at the time I was hurt my feelings. But what it did was it made me it brought out a strong emotional reaction. And it tugged on my heart a little bit. It was going to be a better Christmas this year. That’s how they get you. They get you to have a strong emotional reaction. They tug on your heart. And then if up to welcome to the human element podcast. Visit our website at the human element dotnet for more content to help you strengthen your awareness of the people problem in cybersecurity. I am Scott Gombar. Owner and Washtech a client focused, security minded proactive IT service provider. Hello everyone and welcome to the human element podcast. This is episode 21. I am Scott Gombar owner of Noir’s Tech, we are a productive IT consultant based in Central Connecticut and serving clients all over the country. Maybe one day outside of the country to who knows. This is the human element podcast where we talk about social engineering, human psychology, the human element, essentially the human firewall, all of the fun stuff that usually when used for nefarious purposes leads to bad things. This episode is titled Lost and Found the dark side of Facebook scams. Pretty much like everyone else on Facebook, I do belong to a bunch of groups, most of them geographically connected to where I live, but a few others as well. And so a Buy Sell group. This is probably a year or two ago, they had a post about a missing child. And you know, of course, whenever there’s a missing child posted on Facebook, somebody’s looking for their kid or whatever it is. Everybody wants to share. And again, of course, the same thing here, but I thought this one was a little weird, because it was an Why would you post this in a Buy Sell Facebook group seemed kind of odd to me. So I dug in a little deeper. And sure enough, it was a scam. And now you see these posts is that was the first time I saw it. And again, probably close to two years ago. The first time I ever saw one like that. And I of course dug in and said why would anybody want to share a post like that? That wasn’t real. And so I dug in a little further to see what was going on. And eventually what happens is they change the content of the post. So I’m gonna get to that shortly. Now, fast forward a couple of years here and you see these posts all the time. And one of the red flags is it’s not usually posted to a group where you would find those things so I’m gonna have a screenshot of another post a more recent one. Not in my area but similar in nature and And it was let me see if I can grab it here what the name of the group was. So the group is called right and surrounding areas local chat. So seems a little more appropriate. But again, this was clearly a scam. And so why, why did I do this? And how do you? How do you recognize it? Well, I just told you one of the red flags, but I’ll give you some more in a moment. The one red flag is it’s not typically in a group that would post those kinds of things. So normally, when you see those kinds of posts, it’s in, you know, your local tones Facebook group or something like that. So that one a little more appropriate, but not, not 100% relatable. So it’s, it’s like a town chat more more than it is an actual town group, where they would share those kinds of things. Or you might see that a lot on like the local police, Facebook group pages. That’s where they’re often found, or the local media’s page, you know, the local news station has a Facebook page, and they’ll show those information. And so that’s one of the keys to making sure it is reputable is to, you know, share from one of those sources. Alright, so now you’re wondering why, and what are they hope to accomplish? And it’s, those are great questions. And I get asked those questions all the time when somebody is potentially victimized by a scam like this? Well, why why do we Why do they do this? What do they hope to gain? So here’s the, we’re gonna talk about three, specifically three types of scams that I’ve seen a lot of recently. And the first one is the one I just talked about the missing child posts. So it’s tugging at your heart. All right, it’s pulling at your heart, because most of us have kids, or a good percentage of us had kids, or we have family members that have kids. And so we see this and we’re like, Well, that would be heartbreaking if that was my, my child, or my nephew, or niece or whatever. And so we’re like, I got to share this, I want to make sure that this child is found. Well, here’s what they’re trying to do. First of all, they create the post, or use an image of a child that you could find anywhere. And there’s a few of them that are very, very popular. If you do a reverse Google search, sometimes you’ll find that it’s been used before, but they use another sources picture without permission. And this is why you shouldn’t share all your stuff publicly, by the way, especially when it comes to your children. And yes, I do have my children’s pictures on social media, but I limit first of all the reach and second of all, how often I share it’s very, very, it’s not often lately, but that may include those posts may include a detailed and emotional backstory to make the situation seem more desperate and authentic. So we will say something like, you know, my, my child was diabetic, and they need their meds and or something like that. And I’ve actually seen that the spread to post the scammers, then share the post and encourage others to share it as well, of course, and why wouldn’t you if you were really posting about your missing child. Because people naturally want to help, especially in a situation involving a child, these posts often spread rapidly, as you’ve seen, I’m sure, so the one screenshot I just grabbed. And again, it was a recent one with I think within the last week or so. But it had 57 shares just from that one group.
And then what they do is they now swap it out. So that there’s been shared out multiple times, they take that post, and then they swap the content of that post out. So now they’re going to put different content in there. And the hopes is, now you’re going to click on malicious links, or you’re gonna get fished, and it’s gonna bring you to another Facebook page where you try to log in. But usually that’s what happens, or they may not even go that far, they may just include a link in the actual post the current post that leads to something malicious in nature, or malware along those lines. And this happens a lot on Facebook Messenger too, by the way. Also, this happens on other social media platforms, but I’m choosing Facebook because this is where I see it the most. They’re also trying to do something called like farming. So sometimes they’re doing this just because they want to gain as many likes and shares to the post as possible, because that messes with Facebook’s algorithm. And then once they’ve done that, they will then change the content to promote something else like a product or service. Not as bad as malicious in nature, but it’s still cool kind of crappy that you use in a missing child you’re exploiting a missing child or not really a missing child but you’re splitting that scenario on Facebook to get more more eyes on your actual product or service. These scams can sometimes make it more difficult for genuine posts about missing children to be taken seriously. And again, I’ve seen that you know, nobody wants to share anything now, because they’ve seen this so many times. And you’re like, I don’t know if this is real or not. So what can you do? Check the source is the posts from a reliable source, such as a verified news outlet, or the official social media account and law enforcement agency, as I just mentioned, also, if you know the person who shared it, maybe go back to them and say, Hey, Is this legit? Nothing wrong with that check in with them. Look for specific details. Genuine appeals will often include specific details such as the location where the child was last seen and the case number. And I’ve saw one just today that was shared in my local town group. I think it was today. And there were very specific details what they were last wearing, where they were last seen that the police have already been notified. And they’re just asking for additional help. So that’s kind of what we’re talking about here. Looking for specific, just said, do an online search. If you see a post about a missing child, try doing an online search for the child’s name, and or other details from the post. And this is something I tell people to do all the time. You can use Google to search for anything. So if there is an actual missing child, Joe Smith is missing. If that’s probably not the best name to use, you know, if I said Joe Smith, of any town, Milwaukee, USA, missing missing child, then it should come up, it should be news outlets already reporting this, maybe even a police report possible. If it’s genuine, great, then you can share it. But if it’s not, you should report it because other people are going to share it without doing any research on the post itself. Remember that your instinct to help in such situations is a positive thing. And that’s why when I saw that post a few years ago about the missing child in the Buy Sell group, I was like this doesn’t add up. Does that make sense? Why would you post it there. And if that’s not the right audience, if it’s a child missing in your local area, then you’ll want the local population to know about that. And that’s where you want to reach out to. So trust your gut as much as you can. And it’s not to say that there aren’t people, you know, I see legitimate posts like that all the time as well. But they’re out there. So you need to take everything with a little bit of salt in make sure that what you’re sharing is legitimate and even go back later and check to make sure that it’s still there. You know, we we shared a podcast a couple weeks, yeah, a couple of weeks ago, about a fake LinkedIn profile, and how I recognize it, and wasn’t. One of the tips I gave was that, wait, if you get some random message on LinkedIn, not related to any jobs, or any business or anything like that, it’s just a hey, how you doing kind of message, wait a couple of days and see if that person’s profile is still there. Wait a couple of days, and see if that post is still on your on your Facebook feed or if it’s changed to something else. And I have seen that happen. I have seen that same post change after a few days. The second one is seems to be a little newer. I haven’t seen it up until recently. But it’s kind of the same thing. I found a lost dog scam on Facebook or last pet any kind of pet, cat dog anything. And obviously they’re trying to print emotions of pet owners, animal lovers, things like that. So it’ll be a similar kind of post. And the scammer posts a photo of a dog they claimed to a found usually it’ll usually be like a purebred dog something that might have some value to it. You know, I just saw one, most recently for a Siberian Husky. So they’re sharing this post about a Siberian Husky that they found wandering the streets and the dog has tags on it looks like it’s healthy and can you help us find the owners? So they have this backstory, finding a dog in a certain neighborhood or dog having specific identifying features so that you know maybe it’s Siberian Husky with blue eyes. And they’ll post pictures they’ll find a picture somewhere on the internet of this dog and share it or cat or whatever it is. The post will ask for help to find the dog’s owner prompting kindhearted Facebook users to share the post wherever they can make sense right we want to help dog owner reunite with the dog and then eventually someone will come forward claiming dogs there’s it could be the actual owner who was desperate to get their pet back or it could be another scammer working with the original poster. Imagine that. So this kind of a This is a more elaborate scam in that they’re trying to involve more than one person here they are involving more than one person. Now once the contact is made, the scammer will claim that they incurred various expenses whilst caring for the dog and ask for reimbursement before returning to pet. The scammer may request payment for things like vet bills, pet food or even boarding school boarding cost. Money is usually requested being an untraceable amount, or untraceable methods such as a wire transfer or gift cards. If anybody ever requests gift cards other than your family as a gift for their birthday, or Christmas, or whatever holiday you celebrate, just run nobodies nobody requests gift cards for payment. Not legitimately anyway, the outcome, once the money is paid, the scammer typically disappears. In many cases, that was never a found dog at all, just a stolen photo from the internet. So imagine you post pictures of your dog, they still the photo said the stock is missing. We found we found this dog wandering around our street. I mean, you should just go home and check to make sure your dog is there. But a lot of times that, you know they don’t do that. The scam exploits the strong emotional and what do I tell you before every how to avoid every scam is going to elicit a strong emotion. This is how you avoid it. If it elicits a strong emotion, backup, take a few minutes think about what’s going on. dig in a little bit, see if it makes sense. But anyway, it’s going to exploit the strong emotional connection people have with their pets both their own and others to protect against it. Never send money or give personal information to someone you don’t know. If you’ve lost a pet and see a post claiming to have found your pet, try to verify the claim independently. For example, by asking for recent photos of the pet, or arranging a safe, public place to meet and collect the animal always involve local animal control or a trusted if possible. So that being said, if you do lose a pet and you share it out over social media, they can then take a picture of that picture and use it to say hey, we found this animal. And that’s going to tug on people’s hearts. I saw a recent Mrs. This is how the scam works. I saw this is the post, I saw a recent post about somebody missing a dog, we found a dog very similar. Here it is. That’s how they get you. And then the third scam that I’m seeing a lot of all the time. And initially it was just these Amazon jobs that were offering to pay like 3540 $50 an hour to work from home, you need papers and blah, blah, blah. And then right below the actual job posting, there was a link to a Google site. So that’s the first red flag first of all, why would Amazon use a Google site to post a job.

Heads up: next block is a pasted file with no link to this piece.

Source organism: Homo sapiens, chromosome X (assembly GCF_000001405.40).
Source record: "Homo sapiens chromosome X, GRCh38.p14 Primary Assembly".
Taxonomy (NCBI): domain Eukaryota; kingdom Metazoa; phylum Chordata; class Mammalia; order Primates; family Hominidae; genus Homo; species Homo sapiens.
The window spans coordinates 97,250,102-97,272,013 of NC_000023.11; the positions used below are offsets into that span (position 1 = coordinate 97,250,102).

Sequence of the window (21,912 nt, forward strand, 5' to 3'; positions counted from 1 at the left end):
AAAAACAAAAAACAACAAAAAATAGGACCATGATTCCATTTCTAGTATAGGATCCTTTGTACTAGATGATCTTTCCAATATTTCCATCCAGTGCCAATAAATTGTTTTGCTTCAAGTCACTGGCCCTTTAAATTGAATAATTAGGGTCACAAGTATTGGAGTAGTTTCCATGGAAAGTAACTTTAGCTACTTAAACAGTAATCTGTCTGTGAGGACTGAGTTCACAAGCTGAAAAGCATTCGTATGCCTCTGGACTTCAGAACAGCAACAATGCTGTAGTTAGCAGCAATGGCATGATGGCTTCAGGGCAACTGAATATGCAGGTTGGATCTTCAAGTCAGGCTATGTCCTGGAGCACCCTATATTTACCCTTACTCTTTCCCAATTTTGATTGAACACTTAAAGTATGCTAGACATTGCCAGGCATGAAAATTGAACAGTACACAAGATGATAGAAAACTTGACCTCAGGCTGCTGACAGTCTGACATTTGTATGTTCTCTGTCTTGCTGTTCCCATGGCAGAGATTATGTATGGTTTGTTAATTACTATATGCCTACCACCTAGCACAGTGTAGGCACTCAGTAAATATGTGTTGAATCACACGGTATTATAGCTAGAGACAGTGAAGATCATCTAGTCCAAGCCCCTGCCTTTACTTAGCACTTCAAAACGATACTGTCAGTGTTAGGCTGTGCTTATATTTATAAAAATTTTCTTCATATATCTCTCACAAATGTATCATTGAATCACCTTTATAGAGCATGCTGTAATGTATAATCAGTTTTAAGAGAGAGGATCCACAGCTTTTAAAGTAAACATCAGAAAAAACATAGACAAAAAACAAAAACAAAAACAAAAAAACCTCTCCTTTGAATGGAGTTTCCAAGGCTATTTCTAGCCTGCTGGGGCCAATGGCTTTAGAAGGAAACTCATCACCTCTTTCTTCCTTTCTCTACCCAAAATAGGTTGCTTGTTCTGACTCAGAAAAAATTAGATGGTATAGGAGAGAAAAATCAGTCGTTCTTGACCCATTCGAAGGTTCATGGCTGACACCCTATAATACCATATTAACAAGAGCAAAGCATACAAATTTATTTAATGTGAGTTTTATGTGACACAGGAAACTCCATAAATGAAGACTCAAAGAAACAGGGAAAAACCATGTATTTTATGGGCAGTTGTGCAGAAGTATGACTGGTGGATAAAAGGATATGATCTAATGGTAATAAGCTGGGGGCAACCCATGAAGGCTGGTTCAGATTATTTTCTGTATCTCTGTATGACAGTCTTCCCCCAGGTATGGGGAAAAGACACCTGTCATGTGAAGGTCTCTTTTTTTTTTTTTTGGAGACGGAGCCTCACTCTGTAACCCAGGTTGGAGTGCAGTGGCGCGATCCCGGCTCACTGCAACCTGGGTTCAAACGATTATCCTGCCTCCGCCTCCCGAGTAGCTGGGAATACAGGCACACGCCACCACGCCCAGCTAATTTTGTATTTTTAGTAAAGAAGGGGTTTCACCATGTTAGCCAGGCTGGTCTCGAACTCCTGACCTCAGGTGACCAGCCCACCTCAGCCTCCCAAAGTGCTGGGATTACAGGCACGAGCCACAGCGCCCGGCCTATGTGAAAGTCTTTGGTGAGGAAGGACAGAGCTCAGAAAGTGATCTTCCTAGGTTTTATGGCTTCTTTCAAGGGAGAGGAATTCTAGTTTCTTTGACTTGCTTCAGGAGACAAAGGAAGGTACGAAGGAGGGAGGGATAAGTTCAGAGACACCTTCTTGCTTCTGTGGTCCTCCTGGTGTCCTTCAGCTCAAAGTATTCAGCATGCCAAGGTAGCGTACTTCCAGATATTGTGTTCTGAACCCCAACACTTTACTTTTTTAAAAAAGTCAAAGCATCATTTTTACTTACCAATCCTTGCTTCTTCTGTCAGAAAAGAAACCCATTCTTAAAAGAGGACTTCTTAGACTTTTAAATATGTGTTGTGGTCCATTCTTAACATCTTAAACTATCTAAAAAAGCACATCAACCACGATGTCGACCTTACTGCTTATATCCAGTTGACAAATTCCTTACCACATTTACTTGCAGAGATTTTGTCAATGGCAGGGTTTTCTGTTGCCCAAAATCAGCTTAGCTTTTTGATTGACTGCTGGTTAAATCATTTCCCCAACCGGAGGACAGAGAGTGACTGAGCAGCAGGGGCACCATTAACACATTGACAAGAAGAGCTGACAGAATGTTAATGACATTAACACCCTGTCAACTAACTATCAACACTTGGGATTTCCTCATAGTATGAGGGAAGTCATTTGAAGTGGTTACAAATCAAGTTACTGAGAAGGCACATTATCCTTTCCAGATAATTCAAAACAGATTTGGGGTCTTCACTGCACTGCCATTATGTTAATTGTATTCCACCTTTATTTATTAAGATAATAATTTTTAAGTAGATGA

But anyway, here’s what happens. They post these job postings and they post these everywhere. And this is why on all the groups that I manage, I have I have it set to check every post because I don’t want these posts on my group in my groups because people do fall for them. And sometimes it’s you know, the person is desperate they see a posting where they’re paying $35 an hour for a job to work from home that sounds like a great deal. I’m going to work from home get $35 an hour, I don’t have to worry about anything. And it’s a scam. So they post these jobs on Facebook claiming to be recruiting for a well paid Amazon jobs to post off and look professional and legitimate using Amazon’s logos and branding and they do that with the post. However the link that’s underneath it will not be an Amazon website and now they’re doing this with other companies not to I’ve seen other companies get used apples another one I see a lot of lately. Pretty much any pop well known company is being used at this point. Then you get this application and interview. Interested job seekers are instructed to message the poster directly or they might be directed to a fraudulent website. And that’s where the Google website comes in. And that’s usually what it is. scammer might even conduct a fake interview via instant messaging or over the phone. They get this job offer once the interview is over, the skimmer typically offers the job to the applicant almost immediately. This quick offer can make it seem like a fantastic opportunity cause an applicant to overlook red flags and there are tons of red flags and what these posts I do as often as I see them, and I gotta be honest, I haven’t seen as many lately but as often as I see them I will comment that it is a scam. And so the catch the scammer then claims that before the applicant can start work they need to pay for a job related costs. This could be for training materials software, background check or shipping of work from home equipment. The payment requests will be made via an untraceable amount again as a wire transfer prepaid debit card or gift cards In some cases, they might also ask for personal and financial information supposedly for payroll setup. But in reality this information is used for identity theft. And Once payment is made or personal information is shared, the scammer typically cuts off all communication leaving the victim without the promise job and out of any money they paid. In order to protect yourself from these scams, you should remember that legitimate companies will not ask for money from job applicants, nor will they usually require sensitive personal or financial information before formal job offer has been made. Always verify job postings through the company’s official website or HR department, you could always call a company called Amazon Hey, is this a legitimate job call Apple Is this legitimate job call their HR department find out if it’s a legitimate job because more than likely, it’s not. Um, I know there are positions that pay pretty well on Amazon and Apple, but usually not entry level and usually not work from home and usually not without any verification of who you are. And, again, gift cards prepaid debit cards. Nobody uses these for legitimate reasons, except for gifts, actual gifts. So those are the three that I see the most of on Facebook. And I just want to run through a few others that I see sometimes these fake contests or giveaways. I forget the actor now. But they were using an actor’s image saying that he was given away $5,000 to anybody would like just post that does not happen. It’s never going to happen. Don’t even show the post. There are scams that where they will try to impersonate celebrities and then get them to click on a link or share personal information. romance scams or talked about a lot of those when it comes to pic butchering. So if you want to learn more about that there are resources on human net.of, the human element.net and also on The Washtech YouTube channel. Friend Requests scams, these scams involve receiving a friend request from an account that appears to belong to someone you know, usually that’s an impersonated account. If you get a friend request from somebody, you know, and you’re like, I thought I was already friends with them, check. If you’re already friends with them, then guess what? This is not a legitimate profile. If you get something with the message, if you get a message from a friend you haven’t talked to in a while, and it seems a little off. Like I got one once from a guy that I know that’s a realtor. And he’s like selling insurance now. And I said that doesn’t add up. Let me let me double check. chain letter scams chain letters have been around forever, forever since I was a little kid. And so they happen on Facebook too. And the idea is, you just keep sharing this, you get this letter says share with 10 people and you’ll have good luck or you know, something along those lines and you keep sharing it disaster relief scams you see these a lot after natural disasters, you know hurricanes, earthquakes, things like that. They try to get you to donate money to a fake charity. And most of the time, you will never see that money again, you know, wealthy people in need of it. With that said, you know, donate to legitimate reputable organs organizations that have helped during disaster relief. A lot of times there are boots, boots on the ground organizations that that are more equipped to help because they are actually on the ground. To help me unstuck scams. I’ve seen these for 15 years now I’ve got one from a client 15 years ago, there were I got an email. This I think was before my time on Facebook. I don’t remember what year I joined Facebook, but I think it was before I joined even joined Facebook. And it was helped me I’m stuck in Europe somewhere in Europe. I need $2,000 Get home it was a client. I said something doesn’t sit right with me. And I called them at home. And sure enough, they were not in Europe, they were home. And they told me their email had been hacked. The Marketplace scams, this is pretty straightforward to buying or selling a product or selling a product I should say that doesn’t exist. So they’ve collected money. And in from people saying they’re selling this item. Usually if it’s too good to be true that you’d that’s the first red flag. But most local police departments now have it set up so that you can meet the seller in their parking lot or somewhere in the police office so that you don’t have to worry about these kinds of scams. And that’s for anything Facebook, Craigslist, any any marketplace where you’re buying and selling something online. And so I would say even if you’re selling meet the buyer, somewhere safe like that. And finally investment scams where they get you to invest in high return low risk investments. Those don’t exist. If it’s high return it’s high risk if it’s low return low risk, should not go to Facebook for investment advice in or investment potential. Usually there are Ponzi schemes or pyramid schemes and usually they involve some type of cryptocurrency but not always, it could be precious metals, it could be Forex, so be careful with that as well. Always exercise caution on Facebook or any social media platform. In reality, every social media platform because they are all with inherent risks, because you don’t know the person on the other side of the keyboard, who they really are. So I hope this helps someone stay safe and avoid these Facebook scams. Those were the three most popular followed up by 10 other I think 10 other potentially disastrous Facebook scams. So until next time, stay secure